Everyone has a thing. You know this thing. It’s the thing that makes you feel uncomfortable, often so uncomfortable that you will take extreme measures to alleviate the problem. Some women have a thing with their hips or their thighs. Some people have a thing with their hair. And some have a thing with their boobs. I’ve known people who have gotten boob jobs and hair transplants, and while I am ridden with many, many things myself, I never knew what it was like to have such a terrible thing with one part of my body that I would take such drastic measures.
Then I realized that my thing does not really have to do with my hair, my boobs or anything up there. (Although they could be shinier and rounder, but who doesn’t like shinier and rounder?) No, my thing was with my feet. My very painfully wide, hard to outfit feet.
It did not occur to me for a long time that the reason why all those cute shoes I had in my closet that completed my outfits so well, but simultaneously made me want to fall down and cry, was because of the exaggerated width of my feet. Although I realized it, I didn’t automatically accept it. For a long time, I still squeezed my flippers into tiny shoes made for people with medium width feet. And at night my feet would cry themselves to sleep.
It wasn’t until I heard from a friend how painful her bunion removal surgery was that I started fearing for my feet’s safety. I went to a special shoe store where I found lots of wide width shoes and bought the same pair as the silver-haired grandma next to me. I have worn these comfort shoes for a long time now and had resigned myself to never wearing cute shoes again.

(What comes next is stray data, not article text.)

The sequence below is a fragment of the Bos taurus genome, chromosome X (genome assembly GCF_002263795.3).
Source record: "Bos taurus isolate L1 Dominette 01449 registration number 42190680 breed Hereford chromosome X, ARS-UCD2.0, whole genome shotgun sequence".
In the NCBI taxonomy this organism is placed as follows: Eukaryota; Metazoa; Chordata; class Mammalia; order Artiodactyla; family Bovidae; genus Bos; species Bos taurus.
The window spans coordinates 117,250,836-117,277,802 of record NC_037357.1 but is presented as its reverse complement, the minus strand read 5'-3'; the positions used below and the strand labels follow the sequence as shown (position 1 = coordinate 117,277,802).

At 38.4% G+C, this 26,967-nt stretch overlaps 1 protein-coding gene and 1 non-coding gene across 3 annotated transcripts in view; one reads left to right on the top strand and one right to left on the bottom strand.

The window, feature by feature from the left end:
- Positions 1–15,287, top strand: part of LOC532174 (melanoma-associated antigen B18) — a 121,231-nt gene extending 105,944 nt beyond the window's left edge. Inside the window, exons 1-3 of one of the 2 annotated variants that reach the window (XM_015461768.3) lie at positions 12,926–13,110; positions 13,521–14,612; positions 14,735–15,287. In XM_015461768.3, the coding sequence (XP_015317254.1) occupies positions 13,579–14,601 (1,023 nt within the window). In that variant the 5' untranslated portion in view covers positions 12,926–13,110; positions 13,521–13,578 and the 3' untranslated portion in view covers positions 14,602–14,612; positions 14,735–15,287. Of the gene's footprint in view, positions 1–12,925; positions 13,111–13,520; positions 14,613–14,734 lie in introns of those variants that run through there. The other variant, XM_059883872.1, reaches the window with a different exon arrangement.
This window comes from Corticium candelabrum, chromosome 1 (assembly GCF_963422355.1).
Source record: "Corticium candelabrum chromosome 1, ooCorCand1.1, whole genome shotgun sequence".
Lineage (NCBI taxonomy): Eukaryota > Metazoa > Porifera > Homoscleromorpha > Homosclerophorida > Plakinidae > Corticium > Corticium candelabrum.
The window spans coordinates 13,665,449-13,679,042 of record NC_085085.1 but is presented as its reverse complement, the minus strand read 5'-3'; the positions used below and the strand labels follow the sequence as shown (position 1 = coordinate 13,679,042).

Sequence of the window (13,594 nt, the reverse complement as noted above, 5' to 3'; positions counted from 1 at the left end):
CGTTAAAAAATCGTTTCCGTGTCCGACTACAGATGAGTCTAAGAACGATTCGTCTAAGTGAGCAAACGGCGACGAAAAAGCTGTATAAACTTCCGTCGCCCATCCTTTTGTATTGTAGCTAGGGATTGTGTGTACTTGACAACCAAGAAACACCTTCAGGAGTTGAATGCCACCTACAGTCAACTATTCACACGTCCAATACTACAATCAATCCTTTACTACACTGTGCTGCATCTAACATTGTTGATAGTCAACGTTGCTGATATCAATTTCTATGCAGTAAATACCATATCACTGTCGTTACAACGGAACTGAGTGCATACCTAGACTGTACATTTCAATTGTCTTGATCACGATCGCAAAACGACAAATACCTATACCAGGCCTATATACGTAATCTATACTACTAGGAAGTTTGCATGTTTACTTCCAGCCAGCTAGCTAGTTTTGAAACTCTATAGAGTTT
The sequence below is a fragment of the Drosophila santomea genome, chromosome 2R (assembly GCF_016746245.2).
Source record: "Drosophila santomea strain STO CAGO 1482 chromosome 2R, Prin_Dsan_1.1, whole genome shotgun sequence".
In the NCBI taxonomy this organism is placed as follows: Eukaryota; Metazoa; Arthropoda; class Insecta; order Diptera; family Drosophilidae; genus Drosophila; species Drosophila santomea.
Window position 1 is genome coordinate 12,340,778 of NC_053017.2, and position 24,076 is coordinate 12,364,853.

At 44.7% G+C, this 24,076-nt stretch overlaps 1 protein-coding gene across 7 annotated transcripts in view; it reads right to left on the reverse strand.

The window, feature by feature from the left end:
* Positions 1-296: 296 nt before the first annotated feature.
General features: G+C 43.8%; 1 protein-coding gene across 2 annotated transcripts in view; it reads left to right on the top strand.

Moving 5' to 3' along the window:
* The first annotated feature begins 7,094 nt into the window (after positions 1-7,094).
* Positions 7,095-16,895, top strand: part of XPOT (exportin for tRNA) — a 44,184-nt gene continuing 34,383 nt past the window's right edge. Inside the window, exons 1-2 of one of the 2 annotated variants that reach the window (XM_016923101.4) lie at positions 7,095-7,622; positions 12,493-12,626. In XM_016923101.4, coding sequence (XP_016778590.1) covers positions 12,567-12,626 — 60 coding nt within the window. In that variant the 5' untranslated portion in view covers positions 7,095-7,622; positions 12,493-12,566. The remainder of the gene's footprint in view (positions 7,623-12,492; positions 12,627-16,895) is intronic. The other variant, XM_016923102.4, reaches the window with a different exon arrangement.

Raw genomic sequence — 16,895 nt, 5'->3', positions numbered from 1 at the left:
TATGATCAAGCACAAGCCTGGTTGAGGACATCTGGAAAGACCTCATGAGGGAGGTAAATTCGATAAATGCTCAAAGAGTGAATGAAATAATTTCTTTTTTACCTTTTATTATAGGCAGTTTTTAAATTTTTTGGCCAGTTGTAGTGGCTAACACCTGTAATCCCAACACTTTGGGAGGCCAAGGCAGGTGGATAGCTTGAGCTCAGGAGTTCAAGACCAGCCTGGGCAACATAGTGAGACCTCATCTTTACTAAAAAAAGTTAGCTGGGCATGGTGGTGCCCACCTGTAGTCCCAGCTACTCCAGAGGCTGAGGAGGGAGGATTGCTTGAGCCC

But then I made the mistake of accompanying Nathalie shoe shopping and watched her try on cute shoes on her petite, elf-like feet, and I slipped. I bought two pairs of tiny shoes that I knew would not fit, but that did not matter at the time, because when I wore them, people noticed. “Those are some sassy shoes!” someone might cat call at me in the kitchen at work. My feet would blush, unaccustomed to being in the spotlight but secretly reveling in all the attention they were getting.
At night though, it was a different story. Without anyone around, they would cry to me, begging me to help them. Was it really this or the grandma comfort shoes? Were there no alternatives they cried?
I couldn’t bear to hear their suffering any longer, so I got up, turned on my laptop, and for 5 straight hours, I visited multiple websites promising cute shoes for wide feet. This is a summary of what I saw:
I cried bitter tears that night, wondering at the injustice of it all. Wide feet were feet too, gosh dammit. We deserved to be treated better than getting only the shoes that looked like burrito wraps, didn’t we? I was about to end my search when I found a line called Romantic Soles on Zappos. I spotted a single pair of shoes that looked like normal cute shoes! Was this really true? Could my eyes be playing tricks on me? Before they could disappear, I ordered a pair, and today they arrived!
My new lens makes me so happy I wanted to take pictures of everything in sight. Including my dinner. Look at the greeny greenness of those brussels sprouts! Many more pictures of food and dinners will be coming now because of this. I apologize in advance if looking at pictures of brussels sprouts gets boring. I promise I will try to eat more exciting foods.